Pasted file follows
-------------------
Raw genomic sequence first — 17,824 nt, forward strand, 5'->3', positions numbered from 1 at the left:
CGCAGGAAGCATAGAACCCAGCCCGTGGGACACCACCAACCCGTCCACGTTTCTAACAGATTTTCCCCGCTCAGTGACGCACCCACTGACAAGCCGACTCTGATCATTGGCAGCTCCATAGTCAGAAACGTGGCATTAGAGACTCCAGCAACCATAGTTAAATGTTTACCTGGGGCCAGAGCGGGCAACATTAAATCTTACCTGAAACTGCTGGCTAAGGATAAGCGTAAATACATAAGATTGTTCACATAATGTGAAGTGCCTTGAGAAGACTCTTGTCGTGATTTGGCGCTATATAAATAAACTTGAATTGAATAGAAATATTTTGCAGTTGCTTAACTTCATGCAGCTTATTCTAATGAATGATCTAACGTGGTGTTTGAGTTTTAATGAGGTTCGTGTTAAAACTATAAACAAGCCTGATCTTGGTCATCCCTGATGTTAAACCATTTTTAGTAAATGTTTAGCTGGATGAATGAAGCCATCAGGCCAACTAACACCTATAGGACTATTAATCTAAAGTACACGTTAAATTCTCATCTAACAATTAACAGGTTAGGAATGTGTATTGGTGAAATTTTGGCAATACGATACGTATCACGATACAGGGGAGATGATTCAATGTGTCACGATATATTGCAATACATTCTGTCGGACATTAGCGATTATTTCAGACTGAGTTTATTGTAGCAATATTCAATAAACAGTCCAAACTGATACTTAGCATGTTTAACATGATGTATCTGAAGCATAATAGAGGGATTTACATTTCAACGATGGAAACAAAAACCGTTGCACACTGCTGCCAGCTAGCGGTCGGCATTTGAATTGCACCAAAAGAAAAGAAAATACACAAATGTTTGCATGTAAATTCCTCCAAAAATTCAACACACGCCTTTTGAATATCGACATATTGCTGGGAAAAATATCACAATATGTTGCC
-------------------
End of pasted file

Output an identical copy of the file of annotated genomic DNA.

Raw genomic sequence first — 17,824 nt, forward strand, 5'->3', positions numbered from 1 at the left:
CGCAGGAAGCATAGAACCCAGCCCGTGGGACACCACCAACCCGTCCACGTTTCTAACAGATTTTCCCCGCTCAGTGACGCACCCACTGACAAGCCGACTCTGATCATTGGCAGCTCCATAGTCAGAAACGTGGCATTAGAGACTCCAGCAACCATAGTTAAATGTTTACCTGGGGCCAGAGCGGGCAACATTAAATCTTACCTGAAACTGCTGGCTAAGGATAAGCGTAAATACATAAGATTGTTCACATAATGTGAAGTGCCTTGAGAAGACTCTTGTCGTGATTTGGCGCTATATAAATAAACTTGAATTGAATAGAAATATTTTGCAGTTGCTTAACTTCATGCAGCTTATTCTAATGAATGATCTAACGTGGTGTTTGAGTTTTAATGAGGTTCGTGTTAAAACTATAAACAAGCCTGATCTTGGTCATCCCTGATGTTAAACCATTTTTAGTAAATGTTTAGCTGGATGAATGAAGCCATCAGGCCAACTAACACCTATAGGACTATTAATCTAAAGTACACGTTAAATTCTCATCTAACAATTAACAGGTTAGGAATGTGTATTGGTGAAATTTTGGCAATACGATACGTATCACGATACAGGGGAGATGATTCAATGTGTCACGATATATTGCAATACATTCTGTCGGACATTAGCGATTATTTCAGACTGAGTTTATTGTAGCAATATTCAATAAACAGTCCAAACTGATACTTAGCATGTTTAACATGATGTATCTGAAGCATAATAGAGGGATTTACATTTCAACGATGGAAACAAAAACCGTTGCACACTGCTGCCAGCTAGCGGTCGGCATTTGAATTGCACCAAAAGAAAAGAAAATACACAAATGTTTGCATGTAAATTCCTCCAAAAATTCAACACACGCCTTTTGAATATCGACATATTGCTGGGAAAAATATCACAATATGTTGCC